Tuesday, May 26, 2009

A Theme Machine


I've been spending a lot of time dissecting the book, Brand Digital by Allen Adamson. It really brings into focus the importance of branding and the branding mindset in today's digital age. Or has Allen puts it, "digital amplifies the things that have always been true of branding."

One of the things Allen touches on is the importance of a Brand Driver. That "one idea" that serves as a launch pad or platform for every idea communicated across every channel. For instance, in the book Adamson refers to brand driver's such as Johnson & Johnson's "having a baby changes everything," GE's "imagination at work" and HP's "Personal computers are personal again."

Adamson calls it a "brand driver," but I've come to know it as a "brand theme." A brand theme is the backbone of all marketing communications and internal activity, yet it's stretchy and elastic enough to wrap around the entire brand. Which is why I believe that ad agencies need to get better at developing meaningful and original "brand themes" for their clients, and get beyond cute and clever "one-off" ads and taglines that sound more like prom themes. Ideas that work okay in the moment but are cast aside in a matter of months because they quickly lose relevance.

Is your brand wrapped around a clear, compelling and memorable brand theme? Is your brand theme built around a powerful and actionable consumer insight capable of generating hundreds of great ads, commercials or websites?

"Serious Care Starts Here" for a prestigious University Hospital, "Life is Looking Up" for Verizon Yellow Pages, and "Spontaneous Cool" for a brand of apparel for the NFL all were brand themes that gave the client and agency plenty of room to run. They were brand themes that spoke directly to the audience and gave the brand something to talk about. A conversation to own and involve people in.

Therefore, we're no longer makers of ads or designers of websites. We are
theme machines. Methodically crafting emotional blockbusters that become the calling card for the brand, and serve as a underpinning for all digital and traditional work.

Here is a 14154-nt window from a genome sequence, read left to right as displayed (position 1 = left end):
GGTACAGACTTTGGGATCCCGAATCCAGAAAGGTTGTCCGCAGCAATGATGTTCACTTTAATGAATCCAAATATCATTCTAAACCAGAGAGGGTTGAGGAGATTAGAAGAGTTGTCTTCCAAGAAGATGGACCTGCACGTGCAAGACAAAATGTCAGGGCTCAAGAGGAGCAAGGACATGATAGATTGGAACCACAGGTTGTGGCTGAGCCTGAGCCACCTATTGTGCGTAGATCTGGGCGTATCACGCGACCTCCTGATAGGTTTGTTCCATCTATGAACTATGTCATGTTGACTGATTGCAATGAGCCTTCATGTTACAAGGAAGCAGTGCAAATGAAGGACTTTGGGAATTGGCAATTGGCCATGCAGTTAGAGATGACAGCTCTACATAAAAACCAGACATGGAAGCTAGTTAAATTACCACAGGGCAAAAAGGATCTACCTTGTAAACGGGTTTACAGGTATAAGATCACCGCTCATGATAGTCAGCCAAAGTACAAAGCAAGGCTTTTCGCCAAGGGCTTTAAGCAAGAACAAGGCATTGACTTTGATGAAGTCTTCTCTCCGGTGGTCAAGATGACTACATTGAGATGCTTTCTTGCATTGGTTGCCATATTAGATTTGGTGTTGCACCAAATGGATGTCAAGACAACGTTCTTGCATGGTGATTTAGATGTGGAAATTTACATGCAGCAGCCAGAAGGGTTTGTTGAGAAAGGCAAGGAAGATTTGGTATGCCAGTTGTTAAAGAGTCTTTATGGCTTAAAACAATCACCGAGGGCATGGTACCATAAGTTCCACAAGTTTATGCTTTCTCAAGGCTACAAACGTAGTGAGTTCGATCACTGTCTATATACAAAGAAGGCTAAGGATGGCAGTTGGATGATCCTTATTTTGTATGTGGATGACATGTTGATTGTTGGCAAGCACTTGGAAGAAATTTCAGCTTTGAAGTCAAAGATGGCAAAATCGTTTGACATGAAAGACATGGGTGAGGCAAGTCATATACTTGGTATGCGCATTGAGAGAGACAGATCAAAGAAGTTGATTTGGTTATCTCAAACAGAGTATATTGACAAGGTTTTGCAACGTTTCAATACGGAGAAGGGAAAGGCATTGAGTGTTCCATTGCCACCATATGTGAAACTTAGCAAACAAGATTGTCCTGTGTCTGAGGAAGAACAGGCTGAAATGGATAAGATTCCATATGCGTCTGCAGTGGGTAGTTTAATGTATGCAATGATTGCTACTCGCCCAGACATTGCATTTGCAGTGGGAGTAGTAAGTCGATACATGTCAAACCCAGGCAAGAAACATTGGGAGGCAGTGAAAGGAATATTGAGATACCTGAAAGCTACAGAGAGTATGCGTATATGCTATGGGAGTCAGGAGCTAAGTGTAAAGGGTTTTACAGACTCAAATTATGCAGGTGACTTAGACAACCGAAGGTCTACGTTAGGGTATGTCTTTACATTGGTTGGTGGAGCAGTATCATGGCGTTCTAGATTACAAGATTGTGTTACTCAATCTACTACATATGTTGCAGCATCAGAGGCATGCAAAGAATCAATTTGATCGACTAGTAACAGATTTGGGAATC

Thursday, May 21, 2009

Tom's Toon


A fellow cartoonist friend of mine, Tom Fishburne, is a brand manager for Method in the U.K. and is a famous "management cartoonist"(tomfishburne.com). Here's a recent cartoon of Tom's that captures the sentiment of a lot of people.

Thought I'd end the week before Memorial Day with someone else's cartoon for a change.

Enjoy. And enjoy the holiday.

Monday, May 18, 2009

Saturday, May 16, 2009

Marketingeze Made EZ


Ah, the "agency capabilities presentation."

Such a fun ritual.

Who are we? What do we? Why are we different? Who have we done this with before? The bigger question in the room would be, "is the prospective client willing and able to pay for what we do? Do they even value what we do?"

A former ad agency colleague of mine had a favorite catchphrase when negotiating with prospective clients in the pitch mode, especially when the agency was asked by the prospective partner to "put together some ideas to see if we like what we do."
To them, GD would always intone to the team: "No romance without the finance."
Funny.

I have to agree. Spec work is pure evil. Nonetheless. We had a couple good client meetings/presentations this week. Good rapport. Excitement in the air. All signs point to "yes" around the chance to do compelling work for them.

What closed the deal? Must have been the agency's elevator pitch.

Thursday, May 14, 2009

Sound the Brand Alarm


I saw this in the hallway of the hotel I was staying in while in Stockholm. At first glance, I read it as "brand alarm," and thought "I'm not sure what it means and why it's there, but what a great way to capture the feeling many marketers are experiencing these days." Upon further inspection I realized there wasn't an "A" after the "D" so it was actually brand-larm. Nonetheless, how cool would it be for clients to have one of these at their disposal? Branding companies could be like a firehouse.

Think of it. Whenever a client had an emergency with their brand, they could sound an alarm that would ring, alerting branding professionals to the problem(how many times have we heard about clients needing to "put out fires?)